Egyptian TV presenter Reham Saeed (L) and TV host Yosri Fouda (R) (Photo: Al-Ahram)
Egyptian TV presenter Reham Saeed dedicated a large part of her show on Monday to hit back at rival TV personality Yosri Fouda, who launched a scathing attack on Saeed after she broadcast a controversial video last week.
In the video, aired on her show on Al-Nahar TV channel, Saeed visits a camp for Syrian refugees in Lebanon. Some refugees can be seen snatching pieces of clothing from a truck dropping of donated outfits.
Standing among boxes of clothes and holding a microphone while refugees bustle around her. Saeed, said, "these are the peoples who were made homeless, these are the peoples who were divided, these are the peoples who lost themselves."
Other comments of hers during the footage, which goes on for over 10 minutes, warn Egyptians that they could meet the same fate if Egypt is hit by chaos and disputes.
Among many to sharply criticised Saeed in Egypt and the wider region was Fouda, a celebrated TV host whose comments initiated a verbal spat that seems set to last for a while.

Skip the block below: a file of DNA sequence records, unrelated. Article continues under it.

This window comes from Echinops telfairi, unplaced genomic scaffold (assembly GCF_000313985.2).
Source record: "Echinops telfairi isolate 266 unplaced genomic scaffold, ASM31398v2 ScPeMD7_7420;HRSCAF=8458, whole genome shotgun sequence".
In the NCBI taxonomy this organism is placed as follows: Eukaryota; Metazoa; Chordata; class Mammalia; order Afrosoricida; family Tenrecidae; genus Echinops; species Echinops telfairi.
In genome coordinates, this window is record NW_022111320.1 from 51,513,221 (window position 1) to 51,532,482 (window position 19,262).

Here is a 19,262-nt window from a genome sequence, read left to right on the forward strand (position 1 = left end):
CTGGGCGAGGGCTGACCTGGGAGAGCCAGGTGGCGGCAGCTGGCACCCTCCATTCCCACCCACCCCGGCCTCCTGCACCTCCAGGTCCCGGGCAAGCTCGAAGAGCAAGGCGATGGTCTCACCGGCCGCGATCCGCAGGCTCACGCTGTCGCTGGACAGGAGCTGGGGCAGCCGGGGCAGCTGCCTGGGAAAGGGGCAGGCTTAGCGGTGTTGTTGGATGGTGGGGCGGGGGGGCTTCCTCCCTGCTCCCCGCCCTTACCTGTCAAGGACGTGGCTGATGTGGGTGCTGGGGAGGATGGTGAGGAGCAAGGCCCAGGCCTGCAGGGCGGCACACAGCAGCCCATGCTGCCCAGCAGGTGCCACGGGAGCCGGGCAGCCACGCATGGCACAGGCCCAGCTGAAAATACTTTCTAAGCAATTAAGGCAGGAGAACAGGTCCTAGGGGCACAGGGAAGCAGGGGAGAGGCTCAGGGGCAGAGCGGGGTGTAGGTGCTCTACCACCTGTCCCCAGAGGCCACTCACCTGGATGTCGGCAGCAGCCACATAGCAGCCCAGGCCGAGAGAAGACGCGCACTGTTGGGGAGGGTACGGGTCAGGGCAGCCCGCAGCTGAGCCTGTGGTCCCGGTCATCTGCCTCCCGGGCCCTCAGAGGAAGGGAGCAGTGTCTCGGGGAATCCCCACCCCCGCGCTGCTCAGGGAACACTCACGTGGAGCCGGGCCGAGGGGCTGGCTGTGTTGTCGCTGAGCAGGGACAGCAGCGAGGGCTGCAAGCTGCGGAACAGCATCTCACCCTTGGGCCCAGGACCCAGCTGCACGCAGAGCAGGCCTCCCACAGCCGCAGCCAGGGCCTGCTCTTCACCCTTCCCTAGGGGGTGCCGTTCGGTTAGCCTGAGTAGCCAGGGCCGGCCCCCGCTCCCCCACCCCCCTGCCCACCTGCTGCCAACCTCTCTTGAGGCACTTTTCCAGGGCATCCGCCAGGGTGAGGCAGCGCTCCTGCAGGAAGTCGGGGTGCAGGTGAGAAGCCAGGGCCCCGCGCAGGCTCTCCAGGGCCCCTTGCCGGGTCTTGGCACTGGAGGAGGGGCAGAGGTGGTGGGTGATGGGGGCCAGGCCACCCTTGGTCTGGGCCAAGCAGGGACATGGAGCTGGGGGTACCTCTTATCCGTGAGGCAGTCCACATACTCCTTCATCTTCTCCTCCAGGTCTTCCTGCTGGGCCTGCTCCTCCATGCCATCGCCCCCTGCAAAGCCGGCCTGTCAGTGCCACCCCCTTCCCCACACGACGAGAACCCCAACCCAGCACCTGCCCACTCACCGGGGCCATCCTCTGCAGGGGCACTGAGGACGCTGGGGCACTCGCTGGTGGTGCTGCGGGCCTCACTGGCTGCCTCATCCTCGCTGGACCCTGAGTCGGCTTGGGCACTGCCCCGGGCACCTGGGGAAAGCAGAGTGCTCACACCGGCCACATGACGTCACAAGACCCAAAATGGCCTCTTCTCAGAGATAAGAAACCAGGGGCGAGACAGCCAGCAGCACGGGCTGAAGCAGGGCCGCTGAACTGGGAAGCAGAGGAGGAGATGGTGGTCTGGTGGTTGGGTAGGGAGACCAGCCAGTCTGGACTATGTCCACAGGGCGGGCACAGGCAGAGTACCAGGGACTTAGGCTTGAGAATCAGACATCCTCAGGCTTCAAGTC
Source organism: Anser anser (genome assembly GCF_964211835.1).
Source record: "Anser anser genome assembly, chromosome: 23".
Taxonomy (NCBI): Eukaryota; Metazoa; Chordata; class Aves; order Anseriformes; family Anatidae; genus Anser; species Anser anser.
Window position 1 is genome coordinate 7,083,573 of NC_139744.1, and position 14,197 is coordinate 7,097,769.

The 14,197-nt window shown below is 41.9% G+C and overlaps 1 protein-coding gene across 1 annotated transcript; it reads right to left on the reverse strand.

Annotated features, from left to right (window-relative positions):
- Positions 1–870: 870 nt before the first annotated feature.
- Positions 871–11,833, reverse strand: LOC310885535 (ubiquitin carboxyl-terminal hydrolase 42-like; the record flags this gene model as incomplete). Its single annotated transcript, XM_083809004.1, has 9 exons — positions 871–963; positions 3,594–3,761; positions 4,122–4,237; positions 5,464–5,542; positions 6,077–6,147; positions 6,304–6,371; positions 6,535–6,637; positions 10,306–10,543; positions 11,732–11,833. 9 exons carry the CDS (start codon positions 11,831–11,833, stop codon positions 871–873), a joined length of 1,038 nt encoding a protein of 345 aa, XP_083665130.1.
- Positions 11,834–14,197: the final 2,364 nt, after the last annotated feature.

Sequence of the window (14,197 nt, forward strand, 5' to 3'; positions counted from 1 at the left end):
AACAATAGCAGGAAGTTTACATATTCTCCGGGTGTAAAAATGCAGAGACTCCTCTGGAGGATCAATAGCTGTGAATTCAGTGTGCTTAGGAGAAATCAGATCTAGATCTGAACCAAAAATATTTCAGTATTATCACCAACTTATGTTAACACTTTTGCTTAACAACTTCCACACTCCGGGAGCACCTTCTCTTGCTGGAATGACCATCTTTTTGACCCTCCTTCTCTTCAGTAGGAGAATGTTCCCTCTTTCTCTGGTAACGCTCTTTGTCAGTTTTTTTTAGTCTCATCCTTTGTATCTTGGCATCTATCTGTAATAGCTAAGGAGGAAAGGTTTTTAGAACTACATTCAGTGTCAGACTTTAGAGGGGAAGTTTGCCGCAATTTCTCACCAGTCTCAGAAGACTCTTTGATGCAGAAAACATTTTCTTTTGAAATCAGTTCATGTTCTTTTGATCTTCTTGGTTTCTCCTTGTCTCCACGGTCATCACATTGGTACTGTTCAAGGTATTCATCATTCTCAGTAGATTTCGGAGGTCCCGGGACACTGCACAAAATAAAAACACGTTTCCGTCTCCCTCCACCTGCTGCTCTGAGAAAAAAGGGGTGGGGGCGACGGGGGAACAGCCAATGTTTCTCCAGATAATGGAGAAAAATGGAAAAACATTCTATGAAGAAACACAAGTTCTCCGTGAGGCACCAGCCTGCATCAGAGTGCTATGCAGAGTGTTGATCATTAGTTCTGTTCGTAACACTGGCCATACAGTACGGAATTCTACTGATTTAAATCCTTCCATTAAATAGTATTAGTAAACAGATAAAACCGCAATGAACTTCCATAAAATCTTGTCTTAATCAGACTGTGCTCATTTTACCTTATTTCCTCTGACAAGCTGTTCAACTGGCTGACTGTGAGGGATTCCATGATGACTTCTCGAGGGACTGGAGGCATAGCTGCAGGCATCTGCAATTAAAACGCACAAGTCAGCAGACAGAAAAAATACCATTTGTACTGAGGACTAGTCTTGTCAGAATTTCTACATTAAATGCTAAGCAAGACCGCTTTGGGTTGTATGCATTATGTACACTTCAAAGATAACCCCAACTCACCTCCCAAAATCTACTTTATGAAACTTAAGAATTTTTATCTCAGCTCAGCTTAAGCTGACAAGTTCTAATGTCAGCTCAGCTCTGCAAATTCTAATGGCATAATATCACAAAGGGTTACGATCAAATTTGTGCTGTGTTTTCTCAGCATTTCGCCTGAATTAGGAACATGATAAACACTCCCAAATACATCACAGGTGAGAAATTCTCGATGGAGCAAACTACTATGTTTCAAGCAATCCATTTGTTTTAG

"Those who oppose our situation in Egypt will make us like them (the Syrian refugees)," he said on his Facebook page, "that's the message behind this thing produced by one of the media sewers."
Three days later, Saeed accused Fouda of using foul language and said he was trying to get back in the limelight by attacking her.
She also mocked him for being the "standard Arabic" presenter who used to give Arabic lessons during his show.
Renowned for his eloquent Arabic language, Fouda made another Facebook post on Tuesday criticising those supporting authoritarianism.
Written in noticeably perfect Arabic, with a smiley face at the end, it appears to be a sarcastic reply to Saeed's mockery of his language.
Saeed has often been critiqued for her show and accused of being a regime propagandist.
Fouda, a staunch supporter of the 2011 revolution that toppled former president has been off air for almost a year.
After hitting out at Saeed, he said he was obliged to leave the media scene after he and some of his colleagues realised that "the small degree of respect has gone from the profession."
Fouda implied that he will elaborate in his first weekly article in private paper Shorouk, to be published within a few days.